Glasgow University engineers are providing their drilling expertise to projects that will extract rock samples from the Antarctic and deep beneath extraterrestrial surfaces.
Dr Patrick Harkness and Dr Kevin Worrall from the James Watt School of Engineering are leading the engineering research on a projected titled INCISED which is headed to Antarctica, and the ESA-funded Deeper project to build a collapsible drill for sample collection on other planets.
Led by Durham University and funded by the European Research Council, INCISED will use Glasgow University’s Percussive Rapid Access Isotope Drill (P-RAID) drill technology, which was developed in collaboration with Durham University and the British Antarctic Survey, to take samples of bedrock from underneath the ice sheet.
P-RAID is said to be a rotary-percussive device that can be lowered from the polar surface to the bedrock. According to Glasgow University, the drill’s hammering action is carefully controlled by an autonomous system and uses as little force as possible.
Once the rock samples are returned to the UK, they will undergo isotope analysis at the Scottish Universities Environmental Research Centre (SUERC) in East Kilbride. The results will help scientists to learn more about when the rocks were last exposed by retreating ice, which will improve future climate models and expand understanding on how much sea level rise could be expected in a warmer world.
Working again with the British Antarctic Survey, and in partnership with RolaTube and Apogee Engineering, Project Deeper will see the team create a lightweight, flexible drill-string that can be coiled up inside a rover, like a tape measure, when it is not in use.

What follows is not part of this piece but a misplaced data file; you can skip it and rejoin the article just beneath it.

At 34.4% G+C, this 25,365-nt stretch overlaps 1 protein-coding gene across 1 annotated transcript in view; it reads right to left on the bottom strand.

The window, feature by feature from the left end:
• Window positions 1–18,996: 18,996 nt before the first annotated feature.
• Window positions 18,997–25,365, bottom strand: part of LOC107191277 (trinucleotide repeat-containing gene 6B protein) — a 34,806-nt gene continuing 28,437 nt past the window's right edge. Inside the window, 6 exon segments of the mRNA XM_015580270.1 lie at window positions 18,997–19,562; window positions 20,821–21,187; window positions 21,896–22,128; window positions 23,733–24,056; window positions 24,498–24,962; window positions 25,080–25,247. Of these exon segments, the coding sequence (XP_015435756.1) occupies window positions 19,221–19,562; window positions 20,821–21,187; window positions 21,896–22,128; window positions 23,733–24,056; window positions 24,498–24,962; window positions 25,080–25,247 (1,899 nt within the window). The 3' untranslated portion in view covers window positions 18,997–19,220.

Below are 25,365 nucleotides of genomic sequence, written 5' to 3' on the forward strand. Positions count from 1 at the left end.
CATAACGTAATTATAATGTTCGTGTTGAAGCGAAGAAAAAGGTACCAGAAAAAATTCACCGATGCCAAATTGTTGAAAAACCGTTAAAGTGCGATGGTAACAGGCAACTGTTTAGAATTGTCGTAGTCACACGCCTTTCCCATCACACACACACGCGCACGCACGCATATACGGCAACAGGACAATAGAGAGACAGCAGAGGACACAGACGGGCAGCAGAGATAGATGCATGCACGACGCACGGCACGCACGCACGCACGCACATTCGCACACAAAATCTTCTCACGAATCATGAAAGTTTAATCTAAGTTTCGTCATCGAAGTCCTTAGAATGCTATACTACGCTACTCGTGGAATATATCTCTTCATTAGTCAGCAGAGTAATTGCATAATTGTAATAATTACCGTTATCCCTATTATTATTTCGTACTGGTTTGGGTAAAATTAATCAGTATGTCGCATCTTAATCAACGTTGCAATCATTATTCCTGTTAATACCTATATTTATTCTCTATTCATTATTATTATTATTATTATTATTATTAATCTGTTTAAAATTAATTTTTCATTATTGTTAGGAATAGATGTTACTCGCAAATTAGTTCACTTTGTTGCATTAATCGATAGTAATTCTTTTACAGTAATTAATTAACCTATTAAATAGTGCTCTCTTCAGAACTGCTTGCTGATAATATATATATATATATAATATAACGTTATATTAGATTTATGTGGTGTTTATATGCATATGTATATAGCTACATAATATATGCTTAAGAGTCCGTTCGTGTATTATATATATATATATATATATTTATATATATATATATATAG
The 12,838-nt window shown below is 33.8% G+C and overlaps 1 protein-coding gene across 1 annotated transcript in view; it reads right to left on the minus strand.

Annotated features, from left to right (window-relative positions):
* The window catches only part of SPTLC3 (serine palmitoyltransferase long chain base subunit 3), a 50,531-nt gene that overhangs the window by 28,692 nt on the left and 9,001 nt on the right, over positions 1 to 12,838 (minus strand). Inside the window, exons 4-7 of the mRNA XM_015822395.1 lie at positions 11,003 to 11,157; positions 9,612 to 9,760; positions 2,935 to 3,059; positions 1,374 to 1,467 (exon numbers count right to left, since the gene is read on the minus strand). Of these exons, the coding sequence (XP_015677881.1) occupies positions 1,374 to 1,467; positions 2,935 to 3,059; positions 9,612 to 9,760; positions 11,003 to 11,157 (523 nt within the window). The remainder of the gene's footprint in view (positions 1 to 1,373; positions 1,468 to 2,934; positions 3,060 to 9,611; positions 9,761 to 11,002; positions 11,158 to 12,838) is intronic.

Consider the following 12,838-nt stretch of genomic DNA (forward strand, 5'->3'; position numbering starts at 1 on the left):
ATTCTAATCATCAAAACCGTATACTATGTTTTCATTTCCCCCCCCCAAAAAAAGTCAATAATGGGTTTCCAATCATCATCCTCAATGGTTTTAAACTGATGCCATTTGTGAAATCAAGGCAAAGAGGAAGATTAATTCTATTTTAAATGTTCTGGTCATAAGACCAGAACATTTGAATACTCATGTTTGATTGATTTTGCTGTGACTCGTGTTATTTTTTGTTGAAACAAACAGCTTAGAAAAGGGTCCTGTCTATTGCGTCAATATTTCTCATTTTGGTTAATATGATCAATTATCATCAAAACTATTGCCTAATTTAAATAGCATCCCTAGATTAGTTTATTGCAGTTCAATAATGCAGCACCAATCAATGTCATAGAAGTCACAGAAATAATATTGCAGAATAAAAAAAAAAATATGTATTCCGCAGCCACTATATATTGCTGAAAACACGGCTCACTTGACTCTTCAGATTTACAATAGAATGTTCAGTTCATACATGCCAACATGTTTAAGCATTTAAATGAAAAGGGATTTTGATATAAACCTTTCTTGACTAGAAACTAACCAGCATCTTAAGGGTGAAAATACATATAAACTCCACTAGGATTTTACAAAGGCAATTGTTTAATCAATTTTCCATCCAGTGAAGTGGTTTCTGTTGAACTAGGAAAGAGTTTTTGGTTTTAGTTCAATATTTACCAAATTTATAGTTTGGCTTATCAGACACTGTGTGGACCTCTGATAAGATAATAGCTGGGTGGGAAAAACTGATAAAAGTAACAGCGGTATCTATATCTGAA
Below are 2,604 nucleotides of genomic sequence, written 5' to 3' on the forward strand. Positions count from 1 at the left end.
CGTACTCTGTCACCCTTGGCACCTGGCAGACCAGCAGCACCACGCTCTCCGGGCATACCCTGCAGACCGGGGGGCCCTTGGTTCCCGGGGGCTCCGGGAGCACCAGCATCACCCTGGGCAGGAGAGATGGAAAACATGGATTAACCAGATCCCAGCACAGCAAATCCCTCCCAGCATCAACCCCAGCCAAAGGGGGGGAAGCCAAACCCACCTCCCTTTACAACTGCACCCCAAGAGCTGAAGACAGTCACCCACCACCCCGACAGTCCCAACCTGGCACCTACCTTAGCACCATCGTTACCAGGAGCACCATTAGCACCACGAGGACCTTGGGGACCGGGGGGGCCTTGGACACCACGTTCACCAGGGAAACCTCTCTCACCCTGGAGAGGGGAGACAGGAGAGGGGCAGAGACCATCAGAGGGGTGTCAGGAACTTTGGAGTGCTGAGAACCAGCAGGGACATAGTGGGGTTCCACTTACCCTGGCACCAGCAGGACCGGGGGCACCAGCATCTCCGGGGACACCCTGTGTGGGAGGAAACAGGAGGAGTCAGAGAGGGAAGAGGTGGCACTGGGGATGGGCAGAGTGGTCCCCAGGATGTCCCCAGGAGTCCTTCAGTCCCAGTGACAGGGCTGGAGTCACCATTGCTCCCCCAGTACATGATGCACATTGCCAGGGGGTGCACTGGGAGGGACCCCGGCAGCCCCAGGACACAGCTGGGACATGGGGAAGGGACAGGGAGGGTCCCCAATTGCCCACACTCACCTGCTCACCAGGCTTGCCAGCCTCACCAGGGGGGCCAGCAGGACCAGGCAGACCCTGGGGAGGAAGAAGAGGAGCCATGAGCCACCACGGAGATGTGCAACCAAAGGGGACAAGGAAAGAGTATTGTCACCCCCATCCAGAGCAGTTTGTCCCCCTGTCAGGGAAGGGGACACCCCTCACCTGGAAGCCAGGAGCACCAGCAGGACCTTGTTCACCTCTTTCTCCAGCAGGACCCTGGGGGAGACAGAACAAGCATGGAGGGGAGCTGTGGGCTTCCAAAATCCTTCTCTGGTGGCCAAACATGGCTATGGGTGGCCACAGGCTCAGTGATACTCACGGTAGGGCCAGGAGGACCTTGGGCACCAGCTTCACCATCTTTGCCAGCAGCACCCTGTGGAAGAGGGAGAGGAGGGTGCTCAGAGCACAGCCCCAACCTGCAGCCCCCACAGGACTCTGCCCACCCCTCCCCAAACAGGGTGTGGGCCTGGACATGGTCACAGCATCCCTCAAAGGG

When the rover reaches an area of interest, the drill will begin to unspool the flattened drill-string. This material will then reportedly double over itself to create a pipe that can be extended downwards by continuing to rotate the hub. This could allow far deeper drilling than current technology and enable more detailed analysis from further back in time.
In a statement, Dr Harkness said: “Comparing the climate histories of two different planets will allow us to unpick how much climate change is natural, and how much has been driven by industrialisation. The two activities also support one another technologically: ideas originally developed for space can be put to use in the polar regions, and the experience of deployment to those harsh environments helps to mature technology for space.
“We’re glad to be working with our partners on these two projects which expand the scope of both earthbound and space-based rock sampling, and we’re looking forward to getting out into the field in the coming months.”
Both drills will be integrated at Glasgow University, with testing at Saint-Gobain’s Bantycock Quarry in Nottinghamshire next year, with xpeditions to Greenland and Antarctica to follow.